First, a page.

LACONIA — Infestations of milfoil at Pickerel Cove and Moulton (or Chattle) Cove at the northwest end of Paugus Bay will be treated with a chemical herbicide this summer, but a proposal to treat colonies in other parts of the bay was shelved for fear it would adversely effect the municipal water supply .
Dean Anson, who chairs the Conservation Commission, said that earlier this year Amy Smagula, who heads the exotic species program at the New Hampshire Department of Environmental Services (DES) recommended treating infestations of milfoil around the shore of the bay with the chemical herbicide 2,4-D. He said that he, together with Seth Nuttelman, superintendent of the Laconia Water Works, and Planning Director Shanna Saunders, met with Smagula to assess the impact of the herbicide on the city's water intake near the foot of the bay.
Anson said they requested information about the flow of water in the bay only to learn that charting the flows would require a very expensive study.
Anson said after reviewing the information about 2,4-D, particularly its risks to human health, the Conservation Commission, Planning Department and Water Works, agreed to limit the application of 2,4-D to Pickerel Cove and Moulton Cove and not pursue Smagula's proposal to treat other areas of the bay with the herbicide.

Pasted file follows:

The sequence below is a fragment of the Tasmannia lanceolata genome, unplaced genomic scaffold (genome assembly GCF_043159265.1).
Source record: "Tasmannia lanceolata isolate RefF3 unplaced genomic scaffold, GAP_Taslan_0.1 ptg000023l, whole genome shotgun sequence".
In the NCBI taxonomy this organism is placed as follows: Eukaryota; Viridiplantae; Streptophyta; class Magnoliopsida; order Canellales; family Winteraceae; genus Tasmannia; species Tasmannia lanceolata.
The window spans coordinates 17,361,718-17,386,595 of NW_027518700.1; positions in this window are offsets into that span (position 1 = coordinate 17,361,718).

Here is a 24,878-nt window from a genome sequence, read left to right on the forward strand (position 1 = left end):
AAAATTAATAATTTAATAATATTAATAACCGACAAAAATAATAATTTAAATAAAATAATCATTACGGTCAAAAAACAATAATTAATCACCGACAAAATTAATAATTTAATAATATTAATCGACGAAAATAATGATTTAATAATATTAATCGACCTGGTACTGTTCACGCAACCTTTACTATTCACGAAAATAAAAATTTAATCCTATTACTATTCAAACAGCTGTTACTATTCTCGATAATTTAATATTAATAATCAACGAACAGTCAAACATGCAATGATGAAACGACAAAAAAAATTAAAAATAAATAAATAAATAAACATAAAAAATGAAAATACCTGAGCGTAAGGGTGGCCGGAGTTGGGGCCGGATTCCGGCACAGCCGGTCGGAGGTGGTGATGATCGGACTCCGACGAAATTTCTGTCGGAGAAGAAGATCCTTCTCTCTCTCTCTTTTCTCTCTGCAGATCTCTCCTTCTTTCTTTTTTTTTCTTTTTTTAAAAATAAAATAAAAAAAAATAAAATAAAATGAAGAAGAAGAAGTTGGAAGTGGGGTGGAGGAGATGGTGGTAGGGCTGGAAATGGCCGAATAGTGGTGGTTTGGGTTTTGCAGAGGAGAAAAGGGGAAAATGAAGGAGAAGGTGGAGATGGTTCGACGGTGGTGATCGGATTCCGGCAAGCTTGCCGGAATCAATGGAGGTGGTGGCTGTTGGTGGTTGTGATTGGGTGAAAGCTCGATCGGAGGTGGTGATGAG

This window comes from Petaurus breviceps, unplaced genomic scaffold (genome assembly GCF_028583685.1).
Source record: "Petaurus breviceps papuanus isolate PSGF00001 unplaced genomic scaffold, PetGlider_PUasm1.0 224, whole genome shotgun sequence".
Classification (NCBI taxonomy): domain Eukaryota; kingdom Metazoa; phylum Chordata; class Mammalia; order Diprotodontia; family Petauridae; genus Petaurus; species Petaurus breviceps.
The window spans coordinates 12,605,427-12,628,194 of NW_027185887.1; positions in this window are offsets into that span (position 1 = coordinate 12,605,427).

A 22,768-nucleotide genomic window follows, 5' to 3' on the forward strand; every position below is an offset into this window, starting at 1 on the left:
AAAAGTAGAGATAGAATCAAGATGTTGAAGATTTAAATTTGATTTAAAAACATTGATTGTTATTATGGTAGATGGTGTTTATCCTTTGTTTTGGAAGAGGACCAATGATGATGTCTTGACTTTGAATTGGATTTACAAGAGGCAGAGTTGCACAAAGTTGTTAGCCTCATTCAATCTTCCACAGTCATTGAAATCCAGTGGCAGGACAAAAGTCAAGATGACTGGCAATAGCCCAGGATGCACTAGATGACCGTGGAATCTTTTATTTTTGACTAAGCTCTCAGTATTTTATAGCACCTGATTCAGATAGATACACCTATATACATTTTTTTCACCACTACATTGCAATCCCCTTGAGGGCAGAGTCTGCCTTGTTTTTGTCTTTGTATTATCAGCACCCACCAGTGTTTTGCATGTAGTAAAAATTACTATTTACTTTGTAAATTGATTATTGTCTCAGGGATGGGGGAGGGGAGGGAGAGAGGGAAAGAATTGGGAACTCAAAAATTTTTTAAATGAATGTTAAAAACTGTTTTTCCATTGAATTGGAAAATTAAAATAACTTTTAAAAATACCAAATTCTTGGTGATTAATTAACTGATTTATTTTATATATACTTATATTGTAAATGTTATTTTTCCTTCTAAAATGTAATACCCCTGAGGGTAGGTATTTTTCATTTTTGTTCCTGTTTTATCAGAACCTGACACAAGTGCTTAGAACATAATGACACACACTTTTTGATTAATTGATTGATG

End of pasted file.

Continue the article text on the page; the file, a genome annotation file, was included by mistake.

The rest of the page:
Nuttelman said that the department questioned the recommendation to treat colonies of milfoil beyond the two coves and closer to the intake pipe. He said that the DES acknowledged that there was insufficient data to ensure that water quality would not be impaired by applying herbicides over a wider area of the bay.
Nuttleman explained that the two coves are three miles from the intake pipe, which is located off shore from the headquarters of the Water Works on Union Avenue in Lakeport. A steady current carries water from Lake Winnipesaukee through Paugus Bay, which turns over relatively quickly. But, water lingers longer in the protected coves. Nuttelman said that calculations indicated that the herbicides applied in the two coves would be sufficiently diluted to pose no risk to the quality of the city's drinking water.
Aquatic Control Technology of Sutton, Massachusetts, a firm that has worked in the city and region for a number of years , including on Lake Opechee last year, will undertake the treatment. Restrictions on swimming and using water from the treated areas will be posted, but Nuttelman stressed that there will be no restrictions on the use of city water.
Anson said that the Conservation Commission will convene a sub-committee of some of its members and other interested parties to address the issue of milfoil. He said that Suzanne Perley, who for a number of years, has managed the effort to control milfoil in Lake Opechee, would serve on the sub-committee.
Perley said yesterday that since Lake Opechee is downstream of Paugus Bay, the investment in treating and managing milfoil there is compromised by milfoil reaching the lake from Paugus Bay.
Anson said that a primary task of the sub-committee will be to develop a plan for managing milfoil in Paugus Bay, which will include mapping and monitoring the infestations and applying appropriate measures to eradicate or control them without posing unreasonable risks to the quality of the municipal water supply.
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